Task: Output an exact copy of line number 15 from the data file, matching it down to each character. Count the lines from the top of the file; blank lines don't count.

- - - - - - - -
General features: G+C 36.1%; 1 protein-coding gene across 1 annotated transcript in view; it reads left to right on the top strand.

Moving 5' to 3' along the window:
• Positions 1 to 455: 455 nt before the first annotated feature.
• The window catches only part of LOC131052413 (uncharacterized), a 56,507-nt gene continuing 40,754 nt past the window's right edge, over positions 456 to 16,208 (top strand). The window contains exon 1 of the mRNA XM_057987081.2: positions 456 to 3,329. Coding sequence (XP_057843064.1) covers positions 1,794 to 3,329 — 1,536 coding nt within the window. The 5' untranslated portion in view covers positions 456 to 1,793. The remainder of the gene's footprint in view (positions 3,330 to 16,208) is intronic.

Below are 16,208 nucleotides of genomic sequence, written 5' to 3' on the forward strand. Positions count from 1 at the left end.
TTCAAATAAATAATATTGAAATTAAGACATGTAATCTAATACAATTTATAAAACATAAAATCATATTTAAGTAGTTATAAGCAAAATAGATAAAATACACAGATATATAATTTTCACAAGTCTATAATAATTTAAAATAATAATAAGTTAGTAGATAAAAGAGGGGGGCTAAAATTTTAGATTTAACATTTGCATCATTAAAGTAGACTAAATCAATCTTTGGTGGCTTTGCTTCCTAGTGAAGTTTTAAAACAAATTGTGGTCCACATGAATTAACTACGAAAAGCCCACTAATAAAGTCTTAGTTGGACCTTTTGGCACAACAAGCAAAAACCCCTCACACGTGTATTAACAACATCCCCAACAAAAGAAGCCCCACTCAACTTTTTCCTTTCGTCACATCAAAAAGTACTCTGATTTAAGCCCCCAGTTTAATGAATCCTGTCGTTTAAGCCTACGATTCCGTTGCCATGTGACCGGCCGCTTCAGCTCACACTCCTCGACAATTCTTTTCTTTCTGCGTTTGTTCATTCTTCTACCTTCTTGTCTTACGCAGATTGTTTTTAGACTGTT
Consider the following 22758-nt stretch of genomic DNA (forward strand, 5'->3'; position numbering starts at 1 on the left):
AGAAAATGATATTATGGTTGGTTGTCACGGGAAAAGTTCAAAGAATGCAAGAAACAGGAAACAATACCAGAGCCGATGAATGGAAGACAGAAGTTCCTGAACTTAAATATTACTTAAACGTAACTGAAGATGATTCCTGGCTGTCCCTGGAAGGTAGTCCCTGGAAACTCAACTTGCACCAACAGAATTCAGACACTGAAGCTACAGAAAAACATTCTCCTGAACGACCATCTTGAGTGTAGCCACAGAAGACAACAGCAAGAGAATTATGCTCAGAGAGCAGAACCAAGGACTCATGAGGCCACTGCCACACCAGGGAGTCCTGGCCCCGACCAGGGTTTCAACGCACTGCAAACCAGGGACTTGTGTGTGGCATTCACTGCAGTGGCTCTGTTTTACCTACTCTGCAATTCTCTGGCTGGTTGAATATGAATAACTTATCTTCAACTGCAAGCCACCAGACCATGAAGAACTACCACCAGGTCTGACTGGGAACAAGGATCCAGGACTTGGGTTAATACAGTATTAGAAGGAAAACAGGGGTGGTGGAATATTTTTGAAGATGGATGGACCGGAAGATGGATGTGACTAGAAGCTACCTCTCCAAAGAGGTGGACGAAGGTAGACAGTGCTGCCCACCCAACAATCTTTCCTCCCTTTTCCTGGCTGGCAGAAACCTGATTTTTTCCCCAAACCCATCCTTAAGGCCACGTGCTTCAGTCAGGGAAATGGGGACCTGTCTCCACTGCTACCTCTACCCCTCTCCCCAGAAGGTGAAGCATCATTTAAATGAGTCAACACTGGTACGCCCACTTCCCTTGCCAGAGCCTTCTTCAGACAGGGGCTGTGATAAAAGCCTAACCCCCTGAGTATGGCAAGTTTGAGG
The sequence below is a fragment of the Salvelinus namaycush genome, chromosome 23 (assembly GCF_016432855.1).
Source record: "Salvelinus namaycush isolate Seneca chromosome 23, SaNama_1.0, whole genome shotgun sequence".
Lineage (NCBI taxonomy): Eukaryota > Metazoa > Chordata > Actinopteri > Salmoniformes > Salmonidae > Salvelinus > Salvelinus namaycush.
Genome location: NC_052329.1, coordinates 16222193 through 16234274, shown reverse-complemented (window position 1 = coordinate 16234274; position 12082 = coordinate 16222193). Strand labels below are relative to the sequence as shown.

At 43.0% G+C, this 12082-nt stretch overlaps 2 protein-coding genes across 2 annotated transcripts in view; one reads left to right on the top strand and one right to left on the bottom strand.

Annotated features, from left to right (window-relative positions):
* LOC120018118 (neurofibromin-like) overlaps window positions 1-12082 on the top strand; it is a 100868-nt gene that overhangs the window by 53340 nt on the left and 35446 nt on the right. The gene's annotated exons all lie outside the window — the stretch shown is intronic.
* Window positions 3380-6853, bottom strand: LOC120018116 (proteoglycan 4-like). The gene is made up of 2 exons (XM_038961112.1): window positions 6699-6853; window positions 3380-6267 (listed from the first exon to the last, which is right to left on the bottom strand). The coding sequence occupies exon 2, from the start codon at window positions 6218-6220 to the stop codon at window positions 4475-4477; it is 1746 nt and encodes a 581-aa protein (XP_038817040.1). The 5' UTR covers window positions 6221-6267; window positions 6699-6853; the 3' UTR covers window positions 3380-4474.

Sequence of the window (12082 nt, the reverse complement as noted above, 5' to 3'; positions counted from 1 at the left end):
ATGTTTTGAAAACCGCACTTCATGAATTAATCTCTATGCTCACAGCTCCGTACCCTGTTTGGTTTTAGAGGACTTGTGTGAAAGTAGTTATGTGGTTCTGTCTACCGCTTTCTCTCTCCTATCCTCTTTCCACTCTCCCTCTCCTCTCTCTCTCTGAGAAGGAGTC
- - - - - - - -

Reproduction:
* LOC120018118 (neurofibromin-like) overlaps window positions 1-12082 on the top strand; it is a 100868-nt gene that overhangs the window by 53340 nt on the left and 35446 nt on the right. The gene's annotated exons all lie outside the window — the stretch shown is intronic.